Congratulations to Sumi Helal, Ph.D., a professor in the Department of Computer & Information Science & Engineering, who was recently elected as a member of the Academia Europaea, the European equivalent to the National Academy of Sciences.
Dr. Helal’s primary research areas are pervasive and mobile computing, digital health, and the Internet of Things. His other research interests include the domains of disabilities, aging, and smart health and wellbeing.
“I am honored to be recognized by my European peers in such a prestigious Academy,” Dr. Helal said. “I’m looking forward to representing the University of Florida and the Herbert Wertheim College of Engineering among my European counterparts.”
Dr. Helal is a Fellow of the Institute of Electrical and Electronics Engineers (IEEE), Fellow of the American Association for the Advancement of Science (AAAS) and Fellow of the British Institution of Engineering and Technologies (IET). He came to UF in 1998 as an associate professor after working in industrial research and became a full professor in 2004. Dr. Helal was the Finland Distinguished Professor (FiDiPro) from 2011-2013, a visiting Fellow of the Institute of Advanced Studies at the University of Bologna, Italy (2014), and chair in Digital Health in Lancaster University, United Kingdom (2017-2020).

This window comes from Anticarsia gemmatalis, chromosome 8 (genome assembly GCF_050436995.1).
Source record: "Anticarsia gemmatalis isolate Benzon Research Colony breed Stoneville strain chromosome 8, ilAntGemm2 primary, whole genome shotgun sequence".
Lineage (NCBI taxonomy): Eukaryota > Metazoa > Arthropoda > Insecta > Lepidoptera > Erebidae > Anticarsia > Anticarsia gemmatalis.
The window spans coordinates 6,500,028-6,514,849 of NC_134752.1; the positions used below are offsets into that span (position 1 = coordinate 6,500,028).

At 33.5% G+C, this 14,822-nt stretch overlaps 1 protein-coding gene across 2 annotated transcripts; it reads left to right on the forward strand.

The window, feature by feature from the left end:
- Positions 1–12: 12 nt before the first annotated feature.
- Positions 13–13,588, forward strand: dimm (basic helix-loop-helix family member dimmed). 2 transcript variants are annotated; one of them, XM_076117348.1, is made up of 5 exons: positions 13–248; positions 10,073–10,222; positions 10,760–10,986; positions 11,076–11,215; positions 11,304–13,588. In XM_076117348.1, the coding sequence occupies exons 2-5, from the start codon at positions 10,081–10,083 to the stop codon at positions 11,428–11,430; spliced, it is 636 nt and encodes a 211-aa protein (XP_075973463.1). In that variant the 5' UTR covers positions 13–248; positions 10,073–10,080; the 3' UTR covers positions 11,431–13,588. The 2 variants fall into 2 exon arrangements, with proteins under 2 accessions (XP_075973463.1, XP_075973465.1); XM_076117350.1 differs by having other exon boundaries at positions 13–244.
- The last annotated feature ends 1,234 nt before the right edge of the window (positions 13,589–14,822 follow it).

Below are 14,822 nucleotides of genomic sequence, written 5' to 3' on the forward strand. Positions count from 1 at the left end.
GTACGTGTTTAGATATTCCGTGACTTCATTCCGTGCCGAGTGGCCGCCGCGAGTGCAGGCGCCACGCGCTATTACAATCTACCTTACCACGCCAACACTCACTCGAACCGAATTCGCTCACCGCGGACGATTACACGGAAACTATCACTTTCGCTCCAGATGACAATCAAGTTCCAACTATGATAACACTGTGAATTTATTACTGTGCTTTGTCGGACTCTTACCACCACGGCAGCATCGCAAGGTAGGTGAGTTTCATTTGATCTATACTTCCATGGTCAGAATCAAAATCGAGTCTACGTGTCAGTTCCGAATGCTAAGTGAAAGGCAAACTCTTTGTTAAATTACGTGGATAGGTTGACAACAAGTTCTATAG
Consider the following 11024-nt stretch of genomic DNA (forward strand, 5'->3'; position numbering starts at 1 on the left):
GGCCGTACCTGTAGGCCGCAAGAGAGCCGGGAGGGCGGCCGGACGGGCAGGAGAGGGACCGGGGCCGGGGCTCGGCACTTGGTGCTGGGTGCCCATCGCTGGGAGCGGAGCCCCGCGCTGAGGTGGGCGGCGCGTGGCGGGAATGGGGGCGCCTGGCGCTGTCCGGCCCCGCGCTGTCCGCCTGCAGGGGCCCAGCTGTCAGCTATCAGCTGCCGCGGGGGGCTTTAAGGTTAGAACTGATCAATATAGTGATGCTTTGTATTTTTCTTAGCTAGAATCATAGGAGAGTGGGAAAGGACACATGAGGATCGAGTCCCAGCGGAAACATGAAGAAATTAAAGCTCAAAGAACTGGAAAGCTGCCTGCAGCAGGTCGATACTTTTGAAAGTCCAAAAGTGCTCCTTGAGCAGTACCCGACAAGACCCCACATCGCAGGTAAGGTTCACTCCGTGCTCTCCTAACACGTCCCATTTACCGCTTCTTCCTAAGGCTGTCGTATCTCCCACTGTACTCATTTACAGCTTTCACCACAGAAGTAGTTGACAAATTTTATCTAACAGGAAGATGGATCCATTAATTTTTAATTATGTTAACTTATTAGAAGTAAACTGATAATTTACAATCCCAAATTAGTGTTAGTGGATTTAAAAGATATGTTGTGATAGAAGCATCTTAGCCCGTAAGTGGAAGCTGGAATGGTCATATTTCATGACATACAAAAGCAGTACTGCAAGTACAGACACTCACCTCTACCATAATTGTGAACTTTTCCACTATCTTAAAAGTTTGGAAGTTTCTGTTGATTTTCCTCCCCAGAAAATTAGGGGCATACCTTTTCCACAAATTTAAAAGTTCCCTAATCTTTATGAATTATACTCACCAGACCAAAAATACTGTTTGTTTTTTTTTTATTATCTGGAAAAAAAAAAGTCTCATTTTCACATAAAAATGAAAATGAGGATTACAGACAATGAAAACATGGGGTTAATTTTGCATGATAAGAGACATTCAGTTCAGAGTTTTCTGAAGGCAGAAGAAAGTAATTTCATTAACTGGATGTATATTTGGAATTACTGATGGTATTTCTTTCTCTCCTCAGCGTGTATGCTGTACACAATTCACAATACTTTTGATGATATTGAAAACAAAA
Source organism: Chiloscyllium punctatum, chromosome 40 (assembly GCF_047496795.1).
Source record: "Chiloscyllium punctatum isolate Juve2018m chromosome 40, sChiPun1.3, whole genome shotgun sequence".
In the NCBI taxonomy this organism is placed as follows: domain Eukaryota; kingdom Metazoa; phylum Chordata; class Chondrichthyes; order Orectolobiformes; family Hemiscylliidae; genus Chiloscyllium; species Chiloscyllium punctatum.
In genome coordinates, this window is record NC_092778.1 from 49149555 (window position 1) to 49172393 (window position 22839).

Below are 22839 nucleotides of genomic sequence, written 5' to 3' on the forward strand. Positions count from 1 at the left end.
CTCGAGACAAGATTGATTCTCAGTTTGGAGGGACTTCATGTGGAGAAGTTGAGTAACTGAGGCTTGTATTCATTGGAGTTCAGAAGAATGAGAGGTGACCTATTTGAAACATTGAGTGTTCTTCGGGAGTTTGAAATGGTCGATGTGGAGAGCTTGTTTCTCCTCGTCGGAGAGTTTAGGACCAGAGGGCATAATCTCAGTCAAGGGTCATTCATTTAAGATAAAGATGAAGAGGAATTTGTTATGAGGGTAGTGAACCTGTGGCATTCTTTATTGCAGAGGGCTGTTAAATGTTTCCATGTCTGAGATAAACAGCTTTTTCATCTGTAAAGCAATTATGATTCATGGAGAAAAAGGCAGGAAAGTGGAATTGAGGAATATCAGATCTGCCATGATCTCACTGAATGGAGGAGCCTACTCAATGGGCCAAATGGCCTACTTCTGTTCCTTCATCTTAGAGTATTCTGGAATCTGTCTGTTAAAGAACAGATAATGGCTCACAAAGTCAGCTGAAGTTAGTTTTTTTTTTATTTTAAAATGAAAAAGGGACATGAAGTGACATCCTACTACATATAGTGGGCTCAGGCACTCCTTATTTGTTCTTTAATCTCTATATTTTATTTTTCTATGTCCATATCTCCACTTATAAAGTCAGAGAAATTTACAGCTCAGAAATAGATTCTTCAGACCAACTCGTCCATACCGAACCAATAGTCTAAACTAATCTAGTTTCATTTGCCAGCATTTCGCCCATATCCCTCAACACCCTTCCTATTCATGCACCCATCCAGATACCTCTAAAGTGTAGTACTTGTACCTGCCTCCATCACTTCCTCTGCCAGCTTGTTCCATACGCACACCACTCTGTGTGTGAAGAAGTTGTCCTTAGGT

The mission of Academia Europaea is the “advancement and propagation of excellence in scholarship in the humanities, law, the economic, social, and political sciences, mathematics, medicine, and all branches of natural and technological sciences anywhere in the world for the public benefit and for the advancement of the education of the public of all ages. The aim of the Academy is to promote European research, advise governments and international organizations in scientific matters, and further interdisciplinary and international research.”
Membership into the academy is by invitation only. Invitations are made only after peer group nomination, scrutiny, and confirmation as to the scholarship and eminence of the individual in their chosen field. Election is confirmed by the Council of the Academia.
Members are drawn from across the European continent. Members also include European scholars who are residents in other regions of the world. Current membership stands at around 4,000. Amongst them are seventy-two Nobel Laureates, several of whom were elected to the Academia before they received the prize.